Monday, 22 January 2018

Brynhild (1937)

A full-length novel, in amongst Wells's various essays in the novella form, Brynhild is, I'm sorry to say, a misfire. You can see from the verso to the title page how Methuen were hoping to pitch it:

As, in other words, a comedy. But this falls very short of the comic brilliance of Mr Polly. It's a sludgy and underwhelming performance, and far from Wells's finest hour.

The scene is set in the world of 1930s Literary London, with some real and other fictional, roman-a-clef literary figures mentioned, or carrying spears in the background (my knowledge of this world isn't sufficiently fine grained to be sure of identifying all the pseudonymous figures I'm afraid), all arrayed around the story's two main figures: Rowland Palace and his wife Brynhild.

Rowland is a small, pompous man, the author of Bent Oars (‘it excited the American colony in Paris, and percolated thence to New York, Chicago and the intellectual west’ [2]), The Supple Willow Wand (about a Chinese woman) and other works of prose and poetry. At Lady Burnish's May Day Festival one year he is persuaded to wear the fancy dress costume of a Bard, complete with artificial bay-wreath and cardboard lyre. But when the photos appear in the newspaper he looks ludicrous and foolish, not at all the dignified Great Author he considers himself.

This shakes him. He had previously believed his business was to be true to himself in life as in art. Now he decides being true is a mug's game, and that what he needs is a PR agent to sell a reputationally advantageous simulacrum of himself to press and public. He hires the P T Barnum-y figure of Cloote to act in this regard. Cloote makes grand promises about advertising and promotion and otherwise shaping a great public figure for Rowland, especially across the pond: ‘your name must become a byword for literary excellence in America. There's no success without it. A byword—you have to be. There you must be, with the Bible and Shakespeare’ [87]. Though he has qualms, Rowland goes along with the plan, and over the course of the novel he becomes a false version of himself for the benefit of the media. By the end of the novel he is, despite his meretriciousness, being talked of as a Nobel Prize contender. Did I say despite his meretriciousness? Wells's satire suggests: because of his meretriciousness.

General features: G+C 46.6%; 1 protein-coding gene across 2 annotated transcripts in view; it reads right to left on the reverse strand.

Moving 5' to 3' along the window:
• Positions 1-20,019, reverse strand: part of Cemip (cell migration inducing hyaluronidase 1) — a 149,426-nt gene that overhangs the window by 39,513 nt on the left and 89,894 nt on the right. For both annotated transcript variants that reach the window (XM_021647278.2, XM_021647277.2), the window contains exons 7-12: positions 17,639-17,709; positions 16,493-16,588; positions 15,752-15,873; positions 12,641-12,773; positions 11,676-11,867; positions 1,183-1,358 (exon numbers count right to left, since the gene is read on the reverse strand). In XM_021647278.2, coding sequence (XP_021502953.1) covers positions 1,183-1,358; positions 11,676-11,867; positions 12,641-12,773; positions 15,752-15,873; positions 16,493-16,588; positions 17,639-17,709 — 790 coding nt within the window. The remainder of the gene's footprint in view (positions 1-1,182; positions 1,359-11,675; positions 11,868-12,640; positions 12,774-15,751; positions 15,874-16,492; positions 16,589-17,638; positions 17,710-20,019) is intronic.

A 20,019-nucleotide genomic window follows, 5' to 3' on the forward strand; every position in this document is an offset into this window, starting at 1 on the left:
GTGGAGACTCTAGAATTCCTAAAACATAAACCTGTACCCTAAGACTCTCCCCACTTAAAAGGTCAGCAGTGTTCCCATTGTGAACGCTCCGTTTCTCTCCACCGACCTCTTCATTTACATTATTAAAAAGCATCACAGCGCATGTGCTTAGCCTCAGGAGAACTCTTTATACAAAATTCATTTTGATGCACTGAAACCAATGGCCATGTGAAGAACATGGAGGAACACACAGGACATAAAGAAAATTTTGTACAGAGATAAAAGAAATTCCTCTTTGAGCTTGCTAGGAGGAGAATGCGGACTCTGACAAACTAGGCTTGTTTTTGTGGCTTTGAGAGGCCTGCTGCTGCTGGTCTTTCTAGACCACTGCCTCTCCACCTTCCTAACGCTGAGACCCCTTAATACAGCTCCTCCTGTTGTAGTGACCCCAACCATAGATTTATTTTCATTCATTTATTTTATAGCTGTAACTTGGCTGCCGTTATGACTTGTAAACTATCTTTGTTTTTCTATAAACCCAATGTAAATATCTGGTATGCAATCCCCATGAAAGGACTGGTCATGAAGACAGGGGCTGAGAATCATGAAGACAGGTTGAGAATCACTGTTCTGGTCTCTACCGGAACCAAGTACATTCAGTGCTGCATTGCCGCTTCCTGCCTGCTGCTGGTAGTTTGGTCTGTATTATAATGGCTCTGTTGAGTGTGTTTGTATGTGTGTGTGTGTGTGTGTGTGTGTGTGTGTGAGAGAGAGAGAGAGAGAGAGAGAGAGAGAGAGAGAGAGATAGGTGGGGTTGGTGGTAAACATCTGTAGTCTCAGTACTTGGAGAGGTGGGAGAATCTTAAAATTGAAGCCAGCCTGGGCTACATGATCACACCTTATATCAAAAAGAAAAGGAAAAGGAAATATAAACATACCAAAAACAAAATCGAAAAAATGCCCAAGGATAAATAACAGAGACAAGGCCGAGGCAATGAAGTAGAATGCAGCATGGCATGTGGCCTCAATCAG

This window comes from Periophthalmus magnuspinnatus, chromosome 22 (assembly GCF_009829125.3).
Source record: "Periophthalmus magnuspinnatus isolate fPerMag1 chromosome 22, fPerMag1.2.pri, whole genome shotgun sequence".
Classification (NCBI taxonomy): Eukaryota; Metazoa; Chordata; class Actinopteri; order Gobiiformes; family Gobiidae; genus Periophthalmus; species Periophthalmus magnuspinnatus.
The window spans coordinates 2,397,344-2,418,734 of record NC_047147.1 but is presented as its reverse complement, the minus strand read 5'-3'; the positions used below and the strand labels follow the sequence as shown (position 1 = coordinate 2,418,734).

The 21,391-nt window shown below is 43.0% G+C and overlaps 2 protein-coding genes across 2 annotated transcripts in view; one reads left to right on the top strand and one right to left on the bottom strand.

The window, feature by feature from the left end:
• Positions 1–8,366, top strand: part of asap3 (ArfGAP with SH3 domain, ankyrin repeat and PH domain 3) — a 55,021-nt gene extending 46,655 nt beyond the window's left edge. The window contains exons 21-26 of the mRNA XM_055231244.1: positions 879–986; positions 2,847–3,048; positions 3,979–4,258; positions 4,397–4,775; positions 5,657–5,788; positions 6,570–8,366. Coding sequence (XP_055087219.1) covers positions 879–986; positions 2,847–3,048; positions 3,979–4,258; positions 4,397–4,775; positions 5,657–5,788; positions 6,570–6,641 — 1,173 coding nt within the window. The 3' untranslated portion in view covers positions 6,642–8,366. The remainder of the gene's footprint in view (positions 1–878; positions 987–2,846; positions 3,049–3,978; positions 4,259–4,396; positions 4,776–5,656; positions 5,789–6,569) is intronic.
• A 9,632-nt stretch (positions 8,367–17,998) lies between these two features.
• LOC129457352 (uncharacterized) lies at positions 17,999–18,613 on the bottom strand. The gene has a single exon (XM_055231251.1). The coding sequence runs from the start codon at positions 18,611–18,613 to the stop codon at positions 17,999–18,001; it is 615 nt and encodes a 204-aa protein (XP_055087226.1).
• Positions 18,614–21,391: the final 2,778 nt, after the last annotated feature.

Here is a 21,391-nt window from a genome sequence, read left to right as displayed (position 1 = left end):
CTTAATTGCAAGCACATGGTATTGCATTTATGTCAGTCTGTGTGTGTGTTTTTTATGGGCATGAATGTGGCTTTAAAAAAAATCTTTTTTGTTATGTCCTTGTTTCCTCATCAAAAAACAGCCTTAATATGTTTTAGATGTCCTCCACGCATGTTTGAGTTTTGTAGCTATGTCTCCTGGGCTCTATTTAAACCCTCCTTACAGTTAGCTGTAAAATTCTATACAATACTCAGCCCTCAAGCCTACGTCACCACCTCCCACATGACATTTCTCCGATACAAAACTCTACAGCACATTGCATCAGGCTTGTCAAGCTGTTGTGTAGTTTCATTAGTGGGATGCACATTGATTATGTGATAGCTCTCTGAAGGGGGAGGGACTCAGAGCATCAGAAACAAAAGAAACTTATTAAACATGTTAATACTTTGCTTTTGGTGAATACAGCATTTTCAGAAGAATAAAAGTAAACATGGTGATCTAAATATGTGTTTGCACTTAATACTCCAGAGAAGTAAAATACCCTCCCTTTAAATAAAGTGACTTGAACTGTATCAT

Brynhild is twelve years her husband's junior, ‘tall, slender and shapely ... a fair-haired young woman with a broad serene face and kind brown eyes’ [12]. The incident with the photos, and her husband's over-reaction, takes her the exact opposite way. As Rowland moves to create an elaborate façade, she goes in the other direction, deciding that she needs to stop being such such a prig and instead to get in touch with her true self and her genuine needs. This leads, via some dinner party and an increasing sense of the falseness of her husband's search for public reputation, into the arms of a younger, handsomer writer called Alfred Bunter. ‘He's just come up with a rush,’ is how Palace's publisher (who hasn't actually read him, even though he publishes him) describes Bunter: ‘“Raw expressiveness” is on the blurb’ [68]. Bryn, as the novel calls her, finds herself drawn to Bunter, although not on account of his writing, which, it seems, is ‘turgid’
She read Mr Bunter for two hours. It was an extremely turgid story about hampered and defeated people. ‘Turgid’ was the word for it. They lived in London as well as in the country; The Cramped Village, it seemed, was not a place, but life. They paralysed each other. Dreams tormented them from above and lusts and savage passions from below. ... The style was rough and yet stimulating and—?—the word was: patchy. In places it gobbles, in places it boomed, and then—it soared. [121]